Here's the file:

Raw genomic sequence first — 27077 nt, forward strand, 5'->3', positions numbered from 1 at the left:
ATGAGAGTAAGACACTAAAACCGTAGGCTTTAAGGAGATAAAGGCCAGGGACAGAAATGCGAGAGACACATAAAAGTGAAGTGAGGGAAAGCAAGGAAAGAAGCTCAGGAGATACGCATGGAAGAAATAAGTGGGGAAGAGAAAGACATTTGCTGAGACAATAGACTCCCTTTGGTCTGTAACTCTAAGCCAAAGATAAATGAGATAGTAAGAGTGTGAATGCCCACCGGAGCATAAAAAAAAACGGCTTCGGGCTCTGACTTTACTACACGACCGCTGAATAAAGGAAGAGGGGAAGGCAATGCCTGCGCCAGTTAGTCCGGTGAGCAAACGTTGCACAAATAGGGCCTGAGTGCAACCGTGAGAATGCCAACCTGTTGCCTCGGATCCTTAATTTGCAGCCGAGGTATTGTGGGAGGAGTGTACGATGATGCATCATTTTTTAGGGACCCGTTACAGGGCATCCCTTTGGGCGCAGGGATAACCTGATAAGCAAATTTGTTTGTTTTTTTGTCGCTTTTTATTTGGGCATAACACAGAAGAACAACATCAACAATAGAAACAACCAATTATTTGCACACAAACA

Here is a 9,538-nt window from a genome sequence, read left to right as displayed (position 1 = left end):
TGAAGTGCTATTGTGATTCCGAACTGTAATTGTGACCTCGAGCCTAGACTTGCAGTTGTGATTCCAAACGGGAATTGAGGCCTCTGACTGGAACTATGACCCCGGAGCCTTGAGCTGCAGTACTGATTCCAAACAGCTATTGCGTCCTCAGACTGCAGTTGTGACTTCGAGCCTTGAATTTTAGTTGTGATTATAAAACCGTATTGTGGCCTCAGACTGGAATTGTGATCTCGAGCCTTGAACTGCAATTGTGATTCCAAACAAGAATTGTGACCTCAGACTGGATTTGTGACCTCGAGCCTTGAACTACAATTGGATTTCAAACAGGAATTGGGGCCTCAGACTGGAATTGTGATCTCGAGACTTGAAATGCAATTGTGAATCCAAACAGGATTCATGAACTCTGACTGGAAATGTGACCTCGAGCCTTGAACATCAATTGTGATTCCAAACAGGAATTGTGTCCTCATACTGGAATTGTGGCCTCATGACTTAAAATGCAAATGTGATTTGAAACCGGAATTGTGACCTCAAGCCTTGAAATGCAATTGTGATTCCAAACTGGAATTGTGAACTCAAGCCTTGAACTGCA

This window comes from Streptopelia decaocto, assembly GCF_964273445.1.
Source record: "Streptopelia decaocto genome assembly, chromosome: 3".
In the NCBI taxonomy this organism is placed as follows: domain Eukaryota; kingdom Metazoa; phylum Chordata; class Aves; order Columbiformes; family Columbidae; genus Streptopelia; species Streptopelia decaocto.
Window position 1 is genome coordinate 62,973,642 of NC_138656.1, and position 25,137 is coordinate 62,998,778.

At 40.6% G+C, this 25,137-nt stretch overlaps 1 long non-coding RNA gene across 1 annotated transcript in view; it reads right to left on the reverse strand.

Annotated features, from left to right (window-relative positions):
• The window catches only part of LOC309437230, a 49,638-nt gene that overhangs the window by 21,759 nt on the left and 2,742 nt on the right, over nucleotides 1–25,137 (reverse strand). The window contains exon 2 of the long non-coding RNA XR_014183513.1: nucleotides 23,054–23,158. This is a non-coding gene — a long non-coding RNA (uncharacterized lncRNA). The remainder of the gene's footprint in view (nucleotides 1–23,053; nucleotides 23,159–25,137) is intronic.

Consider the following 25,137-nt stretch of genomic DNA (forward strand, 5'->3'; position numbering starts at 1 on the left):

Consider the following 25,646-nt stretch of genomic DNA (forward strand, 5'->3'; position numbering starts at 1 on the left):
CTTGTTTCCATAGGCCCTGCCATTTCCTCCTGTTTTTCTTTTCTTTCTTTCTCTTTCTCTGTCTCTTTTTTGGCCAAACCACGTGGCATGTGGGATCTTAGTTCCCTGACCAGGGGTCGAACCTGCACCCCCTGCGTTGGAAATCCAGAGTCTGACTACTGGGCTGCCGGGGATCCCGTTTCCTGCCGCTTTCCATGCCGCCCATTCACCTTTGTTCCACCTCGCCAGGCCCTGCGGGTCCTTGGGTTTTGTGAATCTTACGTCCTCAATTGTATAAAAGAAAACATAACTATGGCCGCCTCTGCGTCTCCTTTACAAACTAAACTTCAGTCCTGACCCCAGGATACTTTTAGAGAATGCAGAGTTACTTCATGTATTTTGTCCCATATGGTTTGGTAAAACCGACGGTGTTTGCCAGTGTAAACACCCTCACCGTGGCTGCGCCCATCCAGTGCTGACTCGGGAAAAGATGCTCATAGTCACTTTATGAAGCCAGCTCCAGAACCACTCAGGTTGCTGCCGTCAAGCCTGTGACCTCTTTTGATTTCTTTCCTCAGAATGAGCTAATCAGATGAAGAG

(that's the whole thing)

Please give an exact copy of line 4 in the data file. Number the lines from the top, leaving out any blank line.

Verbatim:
TGAAGTGCTATTGTGATTCCGAACTGTAATTGTGACCTCGAGCCTAGACTTGCAGTTGTGATTCCAAACGGGAATTGAGGCCTCTGACTGGAACTATGACCCCGGAGCCTTGAGCTGCAGTACTGATTCCAAACAGCTATTGCGTCCTCAGACTGCAGTTGTGACTTCGAGCCTTGAATTTTAGTTGTGATTATAAAACCGTATTGTGGCCTCAGACTGGAATTGTGATCTCGAGCCTTGAACTGCAATTGTGATTCCAAACAAGAATTGTGACCTCAGACTGGATTTGTGACCTCGAGCCTTGAACTACAATTGGATTTCAAACAGGAATTGGGGCCTCAGACTGGAATTGTGATCTCGAGACTTGAAATGCAATTGTGAATCCAAACAGGATTCATGAACTCTGACTGGAAATGTGACCTCGAGCCTTGAACATCAATTGTGATTCCAAACAGGAATTGTGTCCTCATACTGGAATTGTGGCCTCATGACTTAAAATGCAAATGTGATTTGAAACCGGAATTGTGACCTCAAGCCTTGAAATGCAATTGTGATTCCAAACTGGAATTGTGAACTCAAGCCTTGAACTGCA